I had cause to write recently in an article entitled “Questions Must Be Asked” on problems within the security forces. It gave me great pain to do so. I am now forced to return to the subject. Once again, it pains me.

There has been a recent proliferation of allegations against the security forces of torture against persons in their custody. Despite credible reports and even photographs of the alleged victims published in the daily newspapers, there have been no published reports of investigations into these allegations. The result is that there is widespread suspicion that the security forces are engaged in the abuse of citizens, and now children. This is not good for Guyana because it discredits our country and people, painting all Guyanese as barbarians.

Inactivity at higher levels has created the belief that such abuse is tolerated. This notion needs to be immediately dispelled and torture of persons in custody, of which PPP members and supporters have been early political victims, must immediately cease. Too many loyal Guyanese, including top leaders of the PPP, have devoted too many years of energy fighting against the torture of persons in custody. Too many citizens have suffered from this type of atrocity for it to be allowed to continue for one day more. The recent photographs in the newspapers cannot be lying. They bring great discredit to the dedicated members of the security forces.

The Bar Association, in its heyday from the late 1970s to the restoration of democracy in 1992, has been a leading champion of free and fair elections, a sterling defender of the fundamental and constitutional rights of the citizen and a vigorous campaigner against what at that time it called ‘police brutality.’ Unfortunately, after 1992 the raison d’etre for its revival in 1978, democracy and free and fair elections, having been achieved, it took its eye off the ball, concentrating on other issues such as constitutional reform. I am not saying that the Bar Association became dormant. It still vigorously pursued its agenda. But as its old leadership fell away, the old issues began to fade and its agenda became filled with new ones.

We have all learnt by now that good intentions are not an adequate assurance for good governance. Institutional mechanisms must be devised and implemented to ensure that the abuse of citizens in custody does not occur. The fact that reports of torture supported by photographic evidence are surfacing more regularly suggests two things, namely, that no such mechanisms are in place and that these acts can no longer be hidden from public view. Sooner or later public condemnation and revulsion will demand that transparent systems be put in place as preventative measures. Why wait on public pressure? Delay will result in the continuation of the abuse.

There is an absurd view which has long been held by some in law enforcement that extracting a confession by means of duress is an acceptable way to solve crime. Imbued with this erroneous belief, inducements, threats, then coercion, are employed as part of the investigative techniques. These methods never work. Any hint of unlawful conduct by the police in taking confession statements usually results in the statements being thrown out by the courts. For decades the police have believed that the first step in the investigation of crime is to round up the suspects on the basis of information and not investigation. With no evidence, the next stage is to obtain a confession.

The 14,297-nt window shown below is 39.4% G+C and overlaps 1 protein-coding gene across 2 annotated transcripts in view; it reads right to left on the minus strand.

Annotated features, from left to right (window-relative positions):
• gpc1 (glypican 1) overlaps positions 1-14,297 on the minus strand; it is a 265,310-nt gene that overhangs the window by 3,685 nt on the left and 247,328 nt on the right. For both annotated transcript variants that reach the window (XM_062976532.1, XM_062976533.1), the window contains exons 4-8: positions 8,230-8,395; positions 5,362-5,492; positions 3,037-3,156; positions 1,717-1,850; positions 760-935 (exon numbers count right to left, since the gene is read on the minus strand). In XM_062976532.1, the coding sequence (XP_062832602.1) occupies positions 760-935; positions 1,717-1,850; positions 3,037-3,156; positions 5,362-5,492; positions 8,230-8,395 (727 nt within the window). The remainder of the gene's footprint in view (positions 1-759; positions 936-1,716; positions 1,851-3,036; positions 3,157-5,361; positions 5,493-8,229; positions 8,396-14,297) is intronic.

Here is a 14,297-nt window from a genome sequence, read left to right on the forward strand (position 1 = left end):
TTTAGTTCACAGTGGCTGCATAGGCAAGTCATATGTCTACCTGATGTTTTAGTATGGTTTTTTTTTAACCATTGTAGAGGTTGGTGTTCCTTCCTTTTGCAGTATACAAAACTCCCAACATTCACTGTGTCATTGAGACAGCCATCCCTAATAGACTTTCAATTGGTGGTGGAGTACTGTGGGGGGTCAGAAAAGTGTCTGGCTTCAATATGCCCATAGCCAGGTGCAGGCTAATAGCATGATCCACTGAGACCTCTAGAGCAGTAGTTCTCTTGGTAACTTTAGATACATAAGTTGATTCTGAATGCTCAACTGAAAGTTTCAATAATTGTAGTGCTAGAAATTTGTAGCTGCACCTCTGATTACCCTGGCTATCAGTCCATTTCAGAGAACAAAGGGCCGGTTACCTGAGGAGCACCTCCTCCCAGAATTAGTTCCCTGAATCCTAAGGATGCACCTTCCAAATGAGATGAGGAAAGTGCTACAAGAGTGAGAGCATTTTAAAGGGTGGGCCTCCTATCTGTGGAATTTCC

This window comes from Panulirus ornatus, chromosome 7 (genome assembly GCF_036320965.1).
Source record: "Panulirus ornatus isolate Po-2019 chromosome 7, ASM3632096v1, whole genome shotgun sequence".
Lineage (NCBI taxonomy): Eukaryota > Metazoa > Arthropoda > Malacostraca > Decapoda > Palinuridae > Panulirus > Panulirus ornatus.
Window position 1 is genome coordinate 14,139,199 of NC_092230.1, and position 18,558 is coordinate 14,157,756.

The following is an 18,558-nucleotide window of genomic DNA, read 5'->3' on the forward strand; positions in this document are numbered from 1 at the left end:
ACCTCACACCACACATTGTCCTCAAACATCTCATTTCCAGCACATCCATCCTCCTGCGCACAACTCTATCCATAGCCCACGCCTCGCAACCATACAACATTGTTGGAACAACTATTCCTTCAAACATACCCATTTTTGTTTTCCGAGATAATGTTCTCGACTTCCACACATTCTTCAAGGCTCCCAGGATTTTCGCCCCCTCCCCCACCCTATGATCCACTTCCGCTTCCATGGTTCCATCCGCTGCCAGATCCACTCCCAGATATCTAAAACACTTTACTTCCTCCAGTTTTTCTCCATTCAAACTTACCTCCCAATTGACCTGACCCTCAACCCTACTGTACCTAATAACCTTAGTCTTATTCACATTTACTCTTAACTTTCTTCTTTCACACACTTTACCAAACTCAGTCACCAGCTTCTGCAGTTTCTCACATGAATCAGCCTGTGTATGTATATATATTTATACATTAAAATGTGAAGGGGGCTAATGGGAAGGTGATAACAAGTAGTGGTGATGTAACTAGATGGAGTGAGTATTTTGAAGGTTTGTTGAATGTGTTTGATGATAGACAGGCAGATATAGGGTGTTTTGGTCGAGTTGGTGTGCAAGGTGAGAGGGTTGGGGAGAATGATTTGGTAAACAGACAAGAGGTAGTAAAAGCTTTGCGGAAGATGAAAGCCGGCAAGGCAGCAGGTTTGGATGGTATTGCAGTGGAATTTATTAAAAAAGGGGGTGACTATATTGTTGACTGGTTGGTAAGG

When resources for all agencies began to dry up in the 1970s, the investigative capacity of the Police Force began to deteriorate. As a result the steps of investigation, accumulation of evidence and then arrest of suspects had to be reversed. The process began from the arrest of suspects based on the accumulation of minimal evidence and then the process degenerates. This culture has clearly proven to be deeply entrenched because despite more resources, many reforms, greater openness, the work of the GHRA and a vigilant press, the same situation prevails. And it is getting worse.

The recent debate in the United States on torture of detainees, and the documents which have been released by the US Government, show that torture does not work because the information it elicits is unreliable. It further shows that it is much more likely that questioning without the use of or threat of force is more likely to result in the extraction of accurate information. So that the use of torture in Guyana, quite apart from being horribly and criminally wrong, is useless and counter- productive in the solution of crime quite apart from proof in court.

The establishment of the Police Complaints Authority and the internal Office of Professional Responsibility were clearly steps in the right direction. Equally clearly, these have not deterred security officials intent on violating the rights of citizens. Because they may have been led by inaction or otherwise to believe that they have free reign, they now believe that they can visit inhuman and degrading treatment on children, if the allegations are true. This is wholly unacceptable and must be condemned without hesitation or reservation. This situation now calls for a thorough investigation with wide consultation of the measures which can be adopted to strengthen or reorganize these bodies to ensure that no such horror, as we saw last week, returns to haunt our dreams of creating a nation which respects its citizens, nurtures its children and abides by the rule of law.

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